Recent judgments from the European Court of Human Rights strongly suggest that the United Kingdom’s draft Investigatory Powers Bill would – if adopted – violate the European Convention on Human Rights by providing insufficient oversight. Amending the draft Bill to require independent judicial authorization for surveillance warrants would strengthen oversight.
The Draft Investigatory Powers Bill
In November, the UK Home Secretary (who, as a Member of Parliament, has the power to propose legislation) circulated the Bill in draft form prior to introducing it formally. As CDT has previously noted, the draft Bill is deeply problematic from a human rights standpoint.
One of the draft legislation’s major defects is the omission of independent judicial authorization for surveillance. In a normal criminal investigation in the UK, a judge evaluates a constable’s application for a search warrant, which includes supporting evidence. A judge can issue a warrant if there are reasonable grounds for believing the search will yield relevant material of substantial value to the investigation.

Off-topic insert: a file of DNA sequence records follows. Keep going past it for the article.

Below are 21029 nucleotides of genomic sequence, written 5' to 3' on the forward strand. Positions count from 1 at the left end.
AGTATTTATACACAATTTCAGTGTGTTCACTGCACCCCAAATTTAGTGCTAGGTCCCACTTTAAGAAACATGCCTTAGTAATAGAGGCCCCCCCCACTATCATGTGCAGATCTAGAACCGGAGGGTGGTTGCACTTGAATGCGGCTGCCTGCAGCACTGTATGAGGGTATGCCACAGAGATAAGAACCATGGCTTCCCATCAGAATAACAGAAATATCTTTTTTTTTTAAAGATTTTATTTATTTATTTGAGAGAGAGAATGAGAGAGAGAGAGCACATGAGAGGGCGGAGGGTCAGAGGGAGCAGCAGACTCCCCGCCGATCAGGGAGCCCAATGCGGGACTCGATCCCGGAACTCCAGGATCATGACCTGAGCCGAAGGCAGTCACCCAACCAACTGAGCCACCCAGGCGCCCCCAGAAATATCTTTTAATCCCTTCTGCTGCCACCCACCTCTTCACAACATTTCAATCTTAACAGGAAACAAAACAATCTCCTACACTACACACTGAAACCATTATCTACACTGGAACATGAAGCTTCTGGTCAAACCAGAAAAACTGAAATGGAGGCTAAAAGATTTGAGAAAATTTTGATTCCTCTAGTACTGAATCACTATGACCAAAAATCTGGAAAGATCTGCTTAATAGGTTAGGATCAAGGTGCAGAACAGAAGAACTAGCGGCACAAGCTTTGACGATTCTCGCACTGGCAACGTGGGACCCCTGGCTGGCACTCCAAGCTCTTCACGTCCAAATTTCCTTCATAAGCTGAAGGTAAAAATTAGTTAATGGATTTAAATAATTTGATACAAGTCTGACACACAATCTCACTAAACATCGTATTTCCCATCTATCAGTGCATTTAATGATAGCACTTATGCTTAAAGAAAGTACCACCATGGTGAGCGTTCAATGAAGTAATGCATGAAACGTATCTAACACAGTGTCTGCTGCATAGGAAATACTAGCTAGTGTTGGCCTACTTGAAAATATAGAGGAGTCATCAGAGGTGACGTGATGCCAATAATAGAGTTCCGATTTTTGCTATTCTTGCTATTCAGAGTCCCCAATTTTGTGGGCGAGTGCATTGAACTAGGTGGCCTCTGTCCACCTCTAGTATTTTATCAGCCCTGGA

While the draft Bill describes a scheme in which a Judicial Commissioner (a current or former judge appointed by the Prime Minister) would approve a warrant for surveillance, this authorization appears to be perfunctory. First, the Home Secretary (or, in some cases, another specified official) would examine an application for surveillance by intelligence or certain law enforcement authorities, and then issue a warrant. The Home Secretary would need to consider whether the warrant was necessary and proportionate – i.e., necessary for one or more specified goals (for example, “preventing or detecting serious crime”), and proportionate to that goal.
Next, a Judicial Commissioner would analyze the Secretary’s decision using the standards applied in judicial review. In the UK, judicial review is a proceeding in which a court determines whether a decision made by a government body is permissible. In this proceeding, a court will usually find a decision impermissible only if it is illegal, irrational, or a product of procedural impropriety. A court analyzes the decision-making process, rather than the decision itself.